Planning Application 23/00081/ful – To build two semi-detached, three bedroom houses
Our resident’s association strongly object to the above planning application for the following reasons: –
The Angus Close development was built by Davis Homes. In 1966 it was marketed by them at the Ideal Homes Exhibition. It was to be an ‘open plan’ site with no fenced or hedged front gardens. It was to have green areas with trees for the residents to enjoy. This is why Davis Homes left the ‘green space’ by 17 – 27 Angus Close and the ‘green space’ outside houses 47 – 55 and did not build on it. It is part of the design of the existing development and that is how it should stay. In Angus Close there are no grass verges. These two ‘green spaces’ are all that the residents have.
In the Design and Access statement under ‘use’ it says that it is partially used as pedestrian access to houses 17-37. It omits to mention that it is not only a pedestrian access but it is also parking spaces for 6 cars. The residents who live in houses 17-37 do not have a drive, neither do a large number of other residents who live at the top of Angus Close. If the new development should go ahead the residents will lose the 6 x car parking spaces and 5 x road car parking spaces. If the new residents own more than one car they will also be taking up road parking space. This could mean the loss of 13 x car parking spaces which on a road where residents often have to search for somewhere to park would make the situation completely impossible.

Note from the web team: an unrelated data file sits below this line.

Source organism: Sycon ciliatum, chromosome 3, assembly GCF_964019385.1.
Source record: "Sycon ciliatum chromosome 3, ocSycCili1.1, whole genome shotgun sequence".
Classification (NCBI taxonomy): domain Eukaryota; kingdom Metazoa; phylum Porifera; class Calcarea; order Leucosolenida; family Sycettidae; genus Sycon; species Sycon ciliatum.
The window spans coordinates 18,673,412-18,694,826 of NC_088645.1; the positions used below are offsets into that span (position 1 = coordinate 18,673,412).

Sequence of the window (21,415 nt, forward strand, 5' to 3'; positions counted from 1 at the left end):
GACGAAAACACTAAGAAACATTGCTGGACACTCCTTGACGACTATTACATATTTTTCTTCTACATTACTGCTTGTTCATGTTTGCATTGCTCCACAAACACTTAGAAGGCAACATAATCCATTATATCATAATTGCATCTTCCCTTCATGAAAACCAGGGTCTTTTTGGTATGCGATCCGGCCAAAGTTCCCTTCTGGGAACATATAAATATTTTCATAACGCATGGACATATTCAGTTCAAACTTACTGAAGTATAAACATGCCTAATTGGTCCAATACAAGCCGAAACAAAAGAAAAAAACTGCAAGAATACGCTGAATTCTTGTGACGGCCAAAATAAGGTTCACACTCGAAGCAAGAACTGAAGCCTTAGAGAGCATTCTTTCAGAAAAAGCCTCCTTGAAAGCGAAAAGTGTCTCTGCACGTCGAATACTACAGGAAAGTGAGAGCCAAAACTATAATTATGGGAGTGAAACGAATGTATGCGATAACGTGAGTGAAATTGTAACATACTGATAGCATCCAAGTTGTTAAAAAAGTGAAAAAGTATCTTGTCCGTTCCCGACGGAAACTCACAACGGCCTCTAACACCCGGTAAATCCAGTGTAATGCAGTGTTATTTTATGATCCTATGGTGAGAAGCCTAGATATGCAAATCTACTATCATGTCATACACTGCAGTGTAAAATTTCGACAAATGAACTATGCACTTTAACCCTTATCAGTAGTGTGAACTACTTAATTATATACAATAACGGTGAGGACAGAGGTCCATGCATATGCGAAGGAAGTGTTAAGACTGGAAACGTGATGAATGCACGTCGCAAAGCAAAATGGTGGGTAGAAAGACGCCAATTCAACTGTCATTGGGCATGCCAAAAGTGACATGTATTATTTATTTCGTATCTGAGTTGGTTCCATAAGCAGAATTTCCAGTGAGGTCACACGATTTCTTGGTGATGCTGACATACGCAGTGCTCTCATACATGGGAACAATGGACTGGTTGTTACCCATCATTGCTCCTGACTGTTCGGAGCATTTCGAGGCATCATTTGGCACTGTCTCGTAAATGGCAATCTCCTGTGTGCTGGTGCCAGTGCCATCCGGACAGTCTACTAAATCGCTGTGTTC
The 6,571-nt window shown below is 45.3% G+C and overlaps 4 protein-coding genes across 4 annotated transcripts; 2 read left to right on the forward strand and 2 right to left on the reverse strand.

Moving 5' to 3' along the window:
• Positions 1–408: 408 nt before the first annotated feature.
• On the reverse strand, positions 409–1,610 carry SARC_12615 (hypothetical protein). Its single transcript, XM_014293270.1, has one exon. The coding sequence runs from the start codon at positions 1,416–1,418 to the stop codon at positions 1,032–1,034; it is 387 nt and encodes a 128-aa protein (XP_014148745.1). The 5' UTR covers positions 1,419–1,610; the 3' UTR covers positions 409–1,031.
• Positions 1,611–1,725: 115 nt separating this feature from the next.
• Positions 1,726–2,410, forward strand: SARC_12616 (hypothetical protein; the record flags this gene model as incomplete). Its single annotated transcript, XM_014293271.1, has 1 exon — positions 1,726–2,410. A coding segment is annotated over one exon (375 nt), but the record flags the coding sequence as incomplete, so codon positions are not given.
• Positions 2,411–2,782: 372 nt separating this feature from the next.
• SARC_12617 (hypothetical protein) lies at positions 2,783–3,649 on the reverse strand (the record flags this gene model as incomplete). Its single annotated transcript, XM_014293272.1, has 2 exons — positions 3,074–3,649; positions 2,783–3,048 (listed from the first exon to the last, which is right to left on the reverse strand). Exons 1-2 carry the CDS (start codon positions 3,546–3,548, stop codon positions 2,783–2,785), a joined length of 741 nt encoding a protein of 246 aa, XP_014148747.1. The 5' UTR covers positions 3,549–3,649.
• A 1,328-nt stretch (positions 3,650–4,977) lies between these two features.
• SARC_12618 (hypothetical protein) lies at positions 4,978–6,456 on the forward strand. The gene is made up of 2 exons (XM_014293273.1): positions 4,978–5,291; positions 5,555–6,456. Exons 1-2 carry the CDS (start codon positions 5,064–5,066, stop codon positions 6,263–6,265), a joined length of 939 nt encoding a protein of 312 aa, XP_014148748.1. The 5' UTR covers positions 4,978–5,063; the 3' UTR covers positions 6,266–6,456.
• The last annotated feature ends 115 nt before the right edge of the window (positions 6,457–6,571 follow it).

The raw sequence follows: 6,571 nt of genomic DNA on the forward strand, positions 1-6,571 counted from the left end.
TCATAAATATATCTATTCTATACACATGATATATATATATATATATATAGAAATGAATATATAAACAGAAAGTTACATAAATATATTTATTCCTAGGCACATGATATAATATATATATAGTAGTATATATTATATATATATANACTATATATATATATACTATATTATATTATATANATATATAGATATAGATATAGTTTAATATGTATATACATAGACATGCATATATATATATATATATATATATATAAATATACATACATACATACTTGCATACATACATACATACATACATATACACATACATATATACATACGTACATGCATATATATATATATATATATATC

As there is so little grassed area remaining in Angus Close if the ‘green space ’ outside houses 17 -37 is concreted over it will increase the chances of flooding. Due to Angus Close being on an incline this has already happened to properties at the bottom of Angus Close.
Quality of Life and Elevation of Proposed Houses
If the proposed development goes ahead, it will be detrimental to the ‘quality of life’ of the residents living in houses 17-37. They currently look out of their windows at green space and trees. If this development goes ahead, they will instead look out at brick walls or fencing. The footpaths to their front doors are down steps. The proposed new houses will be on a higher elevation which will be imposing and extremely oppressive for these poor residents. It will also create a loss of light in their homes.
Other Reasons to Refuse Planning Permission
The rear gardens should be 7.5m long to minimize overlooking of gardens. This does not look to be the case.
Amenity space should be 50m2. This is tight for house B.
The rear elevation separation distance between elevations is well under the ‘not less than 21m’ rule.
In the Design and Access Statement it has included the erection of two-bedroom, two storey houses at numbers 11 and 48 Angus Close.
We would like to point out that these are in no way the same as this application because they were built in existing gardens and did not take away ‘green space’ from the residents. Permission was given at a time when permission was given for most applications due to the high housing targets that had been imposed on Kingston. We understand that housing targets are no longer mandatory just advisory so no more ‘tilted balance’ for the time being.
We understand that planning bias is changing from primacy on numbers to build better and is more in keeping with the existing local community. Bio diversity has crept up the priority scale. In view of this we do not think that this shoed in back garden development should even be considered by our planning department. It is a clear example of opportunism by the applicant.